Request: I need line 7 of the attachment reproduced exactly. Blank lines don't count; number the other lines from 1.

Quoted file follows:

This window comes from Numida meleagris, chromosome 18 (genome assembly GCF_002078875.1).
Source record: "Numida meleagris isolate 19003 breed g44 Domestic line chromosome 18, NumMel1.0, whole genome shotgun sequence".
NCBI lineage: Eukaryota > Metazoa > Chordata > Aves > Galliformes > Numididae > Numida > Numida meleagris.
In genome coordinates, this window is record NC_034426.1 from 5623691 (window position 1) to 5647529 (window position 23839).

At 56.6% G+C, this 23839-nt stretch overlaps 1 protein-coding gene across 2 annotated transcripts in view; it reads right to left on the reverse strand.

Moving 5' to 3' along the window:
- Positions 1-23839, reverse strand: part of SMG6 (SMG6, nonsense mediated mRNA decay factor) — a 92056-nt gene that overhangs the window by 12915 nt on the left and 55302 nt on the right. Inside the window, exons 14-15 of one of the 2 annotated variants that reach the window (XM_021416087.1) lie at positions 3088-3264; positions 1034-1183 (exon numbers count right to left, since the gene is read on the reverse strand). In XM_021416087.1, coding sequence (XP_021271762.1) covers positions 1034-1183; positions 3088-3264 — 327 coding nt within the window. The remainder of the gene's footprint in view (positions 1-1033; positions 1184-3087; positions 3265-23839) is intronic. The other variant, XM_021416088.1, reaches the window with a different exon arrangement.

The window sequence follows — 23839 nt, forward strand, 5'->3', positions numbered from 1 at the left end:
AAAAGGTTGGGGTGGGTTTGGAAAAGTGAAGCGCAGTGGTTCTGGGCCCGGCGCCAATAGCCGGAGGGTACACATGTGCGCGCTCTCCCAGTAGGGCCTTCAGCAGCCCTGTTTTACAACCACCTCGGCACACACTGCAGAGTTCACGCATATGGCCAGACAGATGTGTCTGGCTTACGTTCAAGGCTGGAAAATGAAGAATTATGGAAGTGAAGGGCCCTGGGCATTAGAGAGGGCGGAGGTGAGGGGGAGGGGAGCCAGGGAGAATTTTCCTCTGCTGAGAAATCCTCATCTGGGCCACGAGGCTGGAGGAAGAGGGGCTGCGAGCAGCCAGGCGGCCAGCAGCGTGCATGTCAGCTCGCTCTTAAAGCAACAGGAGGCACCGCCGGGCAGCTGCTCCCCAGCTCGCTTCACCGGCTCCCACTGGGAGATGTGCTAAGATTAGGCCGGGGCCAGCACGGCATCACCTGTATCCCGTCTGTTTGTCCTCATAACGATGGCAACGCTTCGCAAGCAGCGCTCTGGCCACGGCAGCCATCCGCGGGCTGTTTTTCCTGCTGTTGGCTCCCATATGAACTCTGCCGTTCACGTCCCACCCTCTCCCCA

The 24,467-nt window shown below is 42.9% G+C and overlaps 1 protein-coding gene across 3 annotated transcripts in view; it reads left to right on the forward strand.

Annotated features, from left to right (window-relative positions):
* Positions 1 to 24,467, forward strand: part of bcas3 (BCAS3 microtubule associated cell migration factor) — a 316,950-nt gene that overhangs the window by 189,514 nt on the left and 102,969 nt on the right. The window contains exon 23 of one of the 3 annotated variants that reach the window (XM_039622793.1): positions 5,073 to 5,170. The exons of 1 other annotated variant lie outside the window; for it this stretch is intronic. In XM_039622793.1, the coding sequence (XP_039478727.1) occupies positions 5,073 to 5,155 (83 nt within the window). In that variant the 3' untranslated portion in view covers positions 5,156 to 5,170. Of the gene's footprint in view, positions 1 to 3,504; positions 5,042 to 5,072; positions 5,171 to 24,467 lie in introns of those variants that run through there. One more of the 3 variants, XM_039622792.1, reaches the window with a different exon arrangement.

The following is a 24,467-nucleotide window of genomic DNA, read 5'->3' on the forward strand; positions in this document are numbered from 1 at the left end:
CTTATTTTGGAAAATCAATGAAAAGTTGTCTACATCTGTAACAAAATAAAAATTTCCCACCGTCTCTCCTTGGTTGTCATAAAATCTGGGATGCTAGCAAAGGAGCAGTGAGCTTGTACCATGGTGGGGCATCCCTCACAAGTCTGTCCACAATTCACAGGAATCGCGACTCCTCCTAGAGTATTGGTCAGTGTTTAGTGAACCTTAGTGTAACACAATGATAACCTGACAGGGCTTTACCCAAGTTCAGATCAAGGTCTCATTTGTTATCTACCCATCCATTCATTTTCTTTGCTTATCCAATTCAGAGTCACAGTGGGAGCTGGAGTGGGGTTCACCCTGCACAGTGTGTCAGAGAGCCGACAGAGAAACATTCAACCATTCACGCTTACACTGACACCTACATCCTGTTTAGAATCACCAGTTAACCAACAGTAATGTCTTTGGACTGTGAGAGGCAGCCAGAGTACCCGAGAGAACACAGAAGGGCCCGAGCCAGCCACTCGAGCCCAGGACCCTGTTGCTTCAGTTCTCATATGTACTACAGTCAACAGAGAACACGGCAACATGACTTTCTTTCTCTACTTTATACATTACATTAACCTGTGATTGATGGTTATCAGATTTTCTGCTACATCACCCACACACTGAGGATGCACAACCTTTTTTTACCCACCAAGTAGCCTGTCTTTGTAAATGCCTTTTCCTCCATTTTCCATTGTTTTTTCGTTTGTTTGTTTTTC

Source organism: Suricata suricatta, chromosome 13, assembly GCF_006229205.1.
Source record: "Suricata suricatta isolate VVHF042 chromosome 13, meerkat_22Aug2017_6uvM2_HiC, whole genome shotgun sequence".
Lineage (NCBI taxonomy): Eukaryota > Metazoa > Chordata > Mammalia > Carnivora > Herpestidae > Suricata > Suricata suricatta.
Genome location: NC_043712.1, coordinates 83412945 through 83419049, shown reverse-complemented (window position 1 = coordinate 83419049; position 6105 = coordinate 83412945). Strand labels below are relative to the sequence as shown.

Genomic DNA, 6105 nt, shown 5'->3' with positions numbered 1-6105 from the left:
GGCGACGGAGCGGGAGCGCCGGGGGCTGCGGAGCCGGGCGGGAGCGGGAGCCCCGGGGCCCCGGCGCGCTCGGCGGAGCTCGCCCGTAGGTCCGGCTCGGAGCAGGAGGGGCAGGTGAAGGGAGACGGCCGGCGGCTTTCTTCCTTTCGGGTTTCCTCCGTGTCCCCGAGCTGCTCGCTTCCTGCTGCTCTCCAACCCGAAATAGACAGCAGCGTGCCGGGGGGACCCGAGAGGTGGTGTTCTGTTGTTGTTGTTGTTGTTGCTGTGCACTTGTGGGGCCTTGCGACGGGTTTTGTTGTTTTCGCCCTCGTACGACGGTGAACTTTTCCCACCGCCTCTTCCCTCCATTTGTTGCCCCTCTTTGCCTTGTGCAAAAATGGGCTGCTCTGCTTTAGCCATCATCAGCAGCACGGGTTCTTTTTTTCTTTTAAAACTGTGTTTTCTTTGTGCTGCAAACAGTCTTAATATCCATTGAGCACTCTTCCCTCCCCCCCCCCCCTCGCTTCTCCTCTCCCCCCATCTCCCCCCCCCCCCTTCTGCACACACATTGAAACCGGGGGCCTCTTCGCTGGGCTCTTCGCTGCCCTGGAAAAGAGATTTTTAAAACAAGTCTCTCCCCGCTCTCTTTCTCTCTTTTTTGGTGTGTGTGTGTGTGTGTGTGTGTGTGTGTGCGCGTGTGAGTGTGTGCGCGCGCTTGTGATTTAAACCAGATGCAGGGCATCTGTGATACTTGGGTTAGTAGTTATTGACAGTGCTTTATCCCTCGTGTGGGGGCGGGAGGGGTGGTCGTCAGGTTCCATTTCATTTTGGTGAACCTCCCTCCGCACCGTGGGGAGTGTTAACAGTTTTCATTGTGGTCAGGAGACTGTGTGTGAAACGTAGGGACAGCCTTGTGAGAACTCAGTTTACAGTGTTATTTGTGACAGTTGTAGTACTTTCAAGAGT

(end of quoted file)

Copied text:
- Positions 1-23839, reverse strand: part of SMG6 (SMG6, nonsense mediated mRNA decay factor) — a 92056-nt gene that overhangs the window by 12915 nt on the left and 55302 nt on the right. Inside the window, exons 14-15 of one of the 2 annotated variants that reach the window (XM_021416087.1) lie at positions 3088-3264; positions 1034-1183 (exon numbers count right to left, since the gene is read on the reverse strand). In XM_021416087.1, coding sequence (XP_021271762.1) covers positions 1034-1183; positions 3088-3264 — 327 coding nt within the window. The remainder of the gene's footprint in view (positions 1-1033; positions 1184-3087; positions 3265-23839) is intronic. The other variant, XM_021416088.1, reaches the window with a different exon arrangement.